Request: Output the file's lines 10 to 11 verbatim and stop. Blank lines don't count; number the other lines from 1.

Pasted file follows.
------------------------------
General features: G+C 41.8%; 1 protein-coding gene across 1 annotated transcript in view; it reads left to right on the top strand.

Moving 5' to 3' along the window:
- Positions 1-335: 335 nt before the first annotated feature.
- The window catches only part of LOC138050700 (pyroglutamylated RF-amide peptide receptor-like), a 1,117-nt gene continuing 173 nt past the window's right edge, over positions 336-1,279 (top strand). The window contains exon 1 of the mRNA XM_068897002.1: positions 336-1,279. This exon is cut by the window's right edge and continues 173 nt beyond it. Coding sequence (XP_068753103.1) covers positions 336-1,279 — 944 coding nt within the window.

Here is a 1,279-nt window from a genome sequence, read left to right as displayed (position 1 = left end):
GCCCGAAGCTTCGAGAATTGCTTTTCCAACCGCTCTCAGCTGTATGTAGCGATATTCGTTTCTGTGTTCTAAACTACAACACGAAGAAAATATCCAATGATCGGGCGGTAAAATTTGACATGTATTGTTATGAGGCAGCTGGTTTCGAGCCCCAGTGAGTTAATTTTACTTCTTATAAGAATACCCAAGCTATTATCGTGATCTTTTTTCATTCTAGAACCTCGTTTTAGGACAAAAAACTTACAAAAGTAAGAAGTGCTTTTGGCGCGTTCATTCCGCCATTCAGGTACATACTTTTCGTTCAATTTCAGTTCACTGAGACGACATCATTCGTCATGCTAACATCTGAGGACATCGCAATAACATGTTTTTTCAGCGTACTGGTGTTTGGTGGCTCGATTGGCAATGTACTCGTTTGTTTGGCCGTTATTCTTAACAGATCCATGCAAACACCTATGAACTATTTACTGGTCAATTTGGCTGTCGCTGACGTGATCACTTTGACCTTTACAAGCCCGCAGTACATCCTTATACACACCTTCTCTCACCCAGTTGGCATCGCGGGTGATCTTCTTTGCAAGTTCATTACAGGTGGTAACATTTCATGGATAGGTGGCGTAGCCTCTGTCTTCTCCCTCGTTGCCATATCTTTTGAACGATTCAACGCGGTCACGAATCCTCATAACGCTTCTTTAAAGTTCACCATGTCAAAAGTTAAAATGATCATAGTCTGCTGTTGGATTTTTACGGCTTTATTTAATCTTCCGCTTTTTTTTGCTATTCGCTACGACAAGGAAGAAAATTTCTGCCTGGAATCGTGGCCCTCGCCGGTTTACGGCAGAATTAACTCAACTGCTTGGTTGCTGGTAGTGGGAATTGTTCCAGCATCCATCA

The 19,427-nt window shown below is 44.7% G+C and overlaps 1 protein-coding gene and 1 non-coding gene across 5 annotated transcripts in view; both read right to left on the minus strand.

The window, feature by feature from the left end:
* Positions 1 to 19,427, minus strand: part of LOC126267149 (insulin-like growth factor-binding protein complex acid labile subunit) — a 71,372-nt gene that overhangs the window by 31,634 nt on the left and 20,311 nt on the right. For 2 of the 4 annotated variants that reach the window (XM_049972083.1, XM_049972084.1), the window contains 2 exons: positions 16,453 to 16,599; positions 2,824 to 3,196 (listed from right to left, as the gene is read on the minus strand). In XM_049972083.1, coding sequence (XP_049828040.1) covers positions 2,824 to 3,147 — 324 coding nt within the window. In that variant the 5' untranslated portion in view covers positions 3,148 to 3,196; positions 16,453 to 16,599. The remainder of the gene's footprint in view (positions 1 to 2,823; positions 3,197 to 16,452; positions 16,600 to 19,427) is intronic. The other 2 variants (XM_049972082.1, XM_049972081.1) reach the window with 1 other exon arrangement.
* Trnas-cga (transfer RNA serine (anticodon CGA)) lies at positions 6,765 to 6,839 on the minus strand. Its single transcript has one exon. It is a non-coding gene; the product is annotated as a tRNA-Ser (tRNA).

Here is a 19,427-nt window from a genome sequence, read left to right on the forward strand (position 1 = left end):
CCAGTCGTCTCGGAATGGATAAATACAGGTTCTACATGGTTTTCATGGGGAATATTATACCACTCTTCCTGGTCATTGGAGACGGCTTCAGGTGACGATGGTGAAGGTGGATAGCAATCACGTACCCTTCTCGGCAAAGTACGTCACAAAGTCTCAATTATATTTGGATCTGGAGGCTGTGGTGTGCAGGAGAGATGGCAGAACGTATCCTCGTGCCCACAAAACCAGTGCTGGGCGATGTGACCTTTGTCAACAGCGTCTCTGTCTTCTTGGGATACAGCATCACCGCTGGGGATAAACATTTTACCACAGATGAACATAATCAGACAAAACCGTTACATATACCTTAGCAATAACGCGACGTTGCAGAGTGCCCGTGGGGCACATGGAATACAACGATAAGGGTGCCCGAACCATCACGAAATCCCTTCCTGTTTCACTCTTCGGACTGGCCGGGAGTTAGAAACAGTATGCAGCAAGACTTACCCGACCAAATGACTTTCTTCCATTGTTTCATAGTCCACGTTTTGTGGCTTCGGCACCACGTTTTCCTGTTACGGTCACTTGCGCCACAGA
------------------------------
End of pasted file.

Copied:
* Trnas-cga (transfer RNA serine (anticodon CGA)) lies at positions 6,765 to 6,839 on the minus strand. Its single transcript has one exon. It is a non-coding gene; the product is annotated as a tRNA-Ser (tRNA).

Here is a 19,427-nt window from a genome sequence, read left to right on the forward strand (position 1 = left end):